Iron Content In Oatmeal


The normal requirement of iron 

Approximate daily dietary iron estimates for 18 mg/day. This figure varies depending on the age and gender of an individual, for instance, while adult men (above 18 years old) require about 8.7mg per day, it's almost double that for adult females (19 to 50 years old). 

Premenopausal women are at a higher risk of developing iron deficiency anemia, thus they must consume more iron from their diet to compensate for losses. Interestingly, since iron is precious for multiple physiological functions, our body has evolved to spend iron very cautiously and recycle waste products for iron re absorption. Around 90% of our required daily iron is recycled back from the breakdown of red blood cells, and erythrocytes. Erythrocytes contain iron-bound heme porphyrin groups which allow them to carry oxygen throughout the body. Net daily loss of iron is around 1 mg/day, which should be replenished with iron from consumed foods. Vitamin C further enhances iron absorption, while calcium inhibits iron uptake, thus food combination can also be important for the maintenance of healthy iron intake.

Functions of iron

Iron is a mineral which is essential for the normal functioning of many proteins, thus involved in numerous vital processes occurring in the body. Its physiological role is centered around (but not reduced to) its importance for normal hemoglobin structure. Hemoglobin is a protein in red blood cells, erythrocytes, that allows our red blood cells to bind and carry oxygen molecules throughout the body and oxygenate our tissues. Iron is bound to haem, which is a porphyrin molecule bound to various proteins with diverse functions. Apart from oxygen-carrying function, iron-containing haem-proteins carry out different functions, such as activation of molecular oxygen and electron transport. To summate, iron is needed for maintenance and appropriate regulation of oxygen transport, cellular respiration, energy generation, mitochondrial electron transport, building and synthesis of nucleic acids (DNA,RNA), as well as balanced work and proliferation of cells of the immune system and their protection from free radical attacks. Nearly every individual cell and cellular organism depend on sufficient iron to survive.

Iron deficiency disease

Consequences of inadequate iron intake include serious health complications, such as iron-deficiency anemia. This condition is caused by insufficient amounts and increased loss of red blood cells and associated oxygen-carrying function, which occurs as a result of long-term downfall in iron levels. The onset of iron deficiency anemia is gradual, as iron levels fall critically low and associated consequences become apparent. For instance, on average it takes around 8 years for a person to become anemic due to iron deficiency. Health complications include severely disrupted physical performance, and impaired tissue oxygenation (due to a fall in maximal oxygen-carrying capacity and oxygen consumption of the muscles). Inadequate oxygen delivery to the muscles causes an inability to perform numerous biochemical processes within the tissues, which in turn results in physical, cognitive and mental impairment.

Is oatmeal a good source of iron?

What are oats and oatmeal?

(A brief note about the types of oats)

It has been well-established that the consumption of plant-based diets can have a positive effect on human health and prevent the onset of numerous diseases. In particular, whole grain cereals have been associated with balanced healthy eating, since those are naturally low in unsaturated fat, and rich in fiber, antioxidants, important minerals, and vitamins. 

According to US FDA, whole grains are defined as “the intact, ground, cracked, flaked or otherwise processed kernel after the removal of inedible parts such as the hull and husk”. (drewnowski)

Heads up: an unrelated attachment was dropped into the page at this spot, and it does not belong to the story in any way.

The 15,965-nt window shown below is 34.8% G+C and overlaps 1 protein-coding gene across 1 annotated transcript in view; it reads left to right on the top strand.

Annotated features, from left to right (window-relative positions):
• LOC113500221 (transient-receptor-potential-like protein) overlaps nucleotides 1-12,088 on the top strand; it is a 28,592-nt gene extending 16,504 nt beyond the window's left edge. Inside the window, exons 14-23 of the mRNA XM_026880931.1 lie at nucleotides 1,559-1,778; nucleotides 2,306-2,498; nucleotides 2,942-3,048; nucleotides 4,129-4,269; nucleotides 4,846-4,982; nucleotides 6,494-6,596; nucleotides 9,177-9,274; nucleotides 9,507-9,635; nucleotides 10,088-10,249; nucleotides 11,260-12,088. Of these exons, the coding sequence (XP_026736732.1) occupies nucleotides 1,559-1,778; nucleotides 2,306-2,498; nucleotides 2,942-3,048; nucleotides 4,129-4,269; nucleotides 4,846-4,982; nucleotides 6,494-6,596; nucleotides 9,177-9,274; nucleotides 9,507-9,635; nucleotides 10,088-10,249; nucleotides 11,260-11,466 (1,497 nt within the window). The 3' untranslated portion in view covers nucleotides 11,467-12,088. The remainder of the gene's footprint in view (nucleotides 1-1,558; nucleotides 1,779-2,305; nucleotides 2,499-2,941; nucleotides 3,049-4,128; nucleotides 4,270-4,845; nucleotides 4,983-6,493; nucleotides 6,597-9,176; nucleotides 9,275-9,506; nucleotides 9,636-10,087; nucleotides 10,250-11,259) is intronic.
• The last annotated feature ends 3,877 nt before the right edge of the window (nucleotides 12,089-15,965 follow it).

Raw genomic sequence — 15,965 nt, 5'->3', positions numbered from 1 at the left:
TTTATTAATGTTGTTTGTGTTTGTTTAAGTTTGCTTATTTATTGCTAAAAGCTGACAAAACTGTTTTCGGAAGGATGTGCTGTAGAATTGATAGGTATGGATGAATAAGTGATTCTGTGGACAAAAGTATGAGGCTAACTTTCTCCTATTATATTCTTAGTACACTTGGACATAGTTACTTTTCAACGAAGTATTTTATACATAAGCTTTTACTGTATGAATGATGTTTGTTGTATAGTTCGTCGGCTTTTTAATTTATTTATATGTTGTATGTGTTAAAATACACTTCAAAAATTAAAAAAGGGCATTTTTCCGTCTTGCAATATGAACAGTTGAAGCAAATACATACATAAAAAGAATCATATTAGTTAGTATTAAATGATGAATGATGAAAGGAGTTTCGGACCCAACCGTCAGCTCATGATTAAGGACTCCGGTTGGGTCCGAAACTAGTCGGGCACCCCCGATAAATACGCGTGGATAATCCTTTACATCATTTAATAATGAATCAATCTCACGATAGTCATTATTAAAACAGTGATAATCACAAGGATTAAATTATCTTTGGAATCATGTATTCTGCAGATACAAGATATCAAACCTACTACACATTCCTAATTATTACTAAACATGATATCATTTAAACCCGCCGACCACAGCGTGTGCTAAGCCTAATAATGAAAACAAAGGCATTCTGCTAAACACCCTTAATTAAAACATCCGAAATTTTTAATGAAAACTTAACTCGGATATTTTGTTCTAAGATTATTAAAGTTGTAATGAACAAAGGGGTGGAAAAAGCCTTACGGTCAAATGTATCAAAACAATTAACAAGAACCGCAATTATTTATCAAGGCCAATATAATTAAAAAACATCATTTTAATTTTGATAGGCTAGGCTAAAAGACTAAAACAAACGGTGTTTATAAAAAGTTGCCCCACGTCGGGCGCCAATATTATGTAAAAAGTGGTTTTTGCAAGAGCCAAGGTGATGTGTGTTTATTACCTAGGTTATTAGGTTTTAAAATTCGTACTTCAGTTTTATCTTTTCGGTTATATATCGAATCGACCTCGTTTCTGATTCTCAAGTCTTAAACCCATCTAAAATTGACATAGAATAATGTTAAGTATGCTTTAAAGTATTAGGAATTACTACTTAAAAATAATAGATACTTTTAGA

Oats (family of Poaceae or Gramineae; genus Avena) are further classified into 27 known subspecies. Most commonly consumed species are Avena sativa, or cultivated oats.

There are 8 main forms of oats:

Newly harvested raw oats, are oats before kernels are separated from inedible parts, hulls and husks. Those can be seen where oats are harvested, in the fields.

Whole oat groats (cleaned), grain kernels that are cleaned from inedible parts, take the longest to cook and are considered to be the healthiest and are digested the longest (with the lowest glycemic index).

Steel Cut Oats (also called Irish oats),  those grains are cut into several pieces with a steel-metal blade. This type cooks quicker than whole oat groats since the pieces are smaller and water can penetrate those more easily.

Scottish Oats, in Scotland oats are stone-ground, resulting in smaller bits of grain. These cook faster into creamier porridge (as compared to mentioned oat types).

Rolled / Old-Fashioned Oats are made by steaming and rolling oats into flakes. These oats have stable healthy oils, which help them to stay fresh for longer.

Quick/Instant Rolled Oats are made by steaming the grains and rolling them into extra-thin flakes. This allows them to cook within a couple of minutes, and while their nutritional value remains the same, these are processed faster in our gut and causes an increase in the glycemic index 

Oat Bran is the outer shell of the oat groat, those are low in saturated fat, thus much lower in calories, and packed with higher amounts of protein and dietary fiber.

Oat Flour is a whole grain flour made by blending the entire oat kernel into fine flour, it  can be used in baking, or as a thickener.

Oatmeal is a porridge made from various types of oats (not oat bran or oat flour) from de-husked, steamed, and flattened, or coarse, milled, steel-cut oat grains. 

Nutritional facts of oats

Iron content in oats

Oats are highly nutritious whole grain, it is rich in numerous minerals and micronutrients, such as group of vitamins B, folate, Mn (Manganese), Mg (Magnesium), Se (Selenium), Zn (Zinc), Cu (Copper) and Fe (Iron).

The nutrient contents of oats are influenced by external factors, including cultivation, harvesting, post-harvesting conditions.

According to the USDA Food Data Central database 100 g of raw oat cereal contains anywhere between 3-4,5 mg of dietary iron.

Health benefits of oats

Oats contain various nutrients and bioactive compounds that have beneficial health effects. For instance, they are known to have a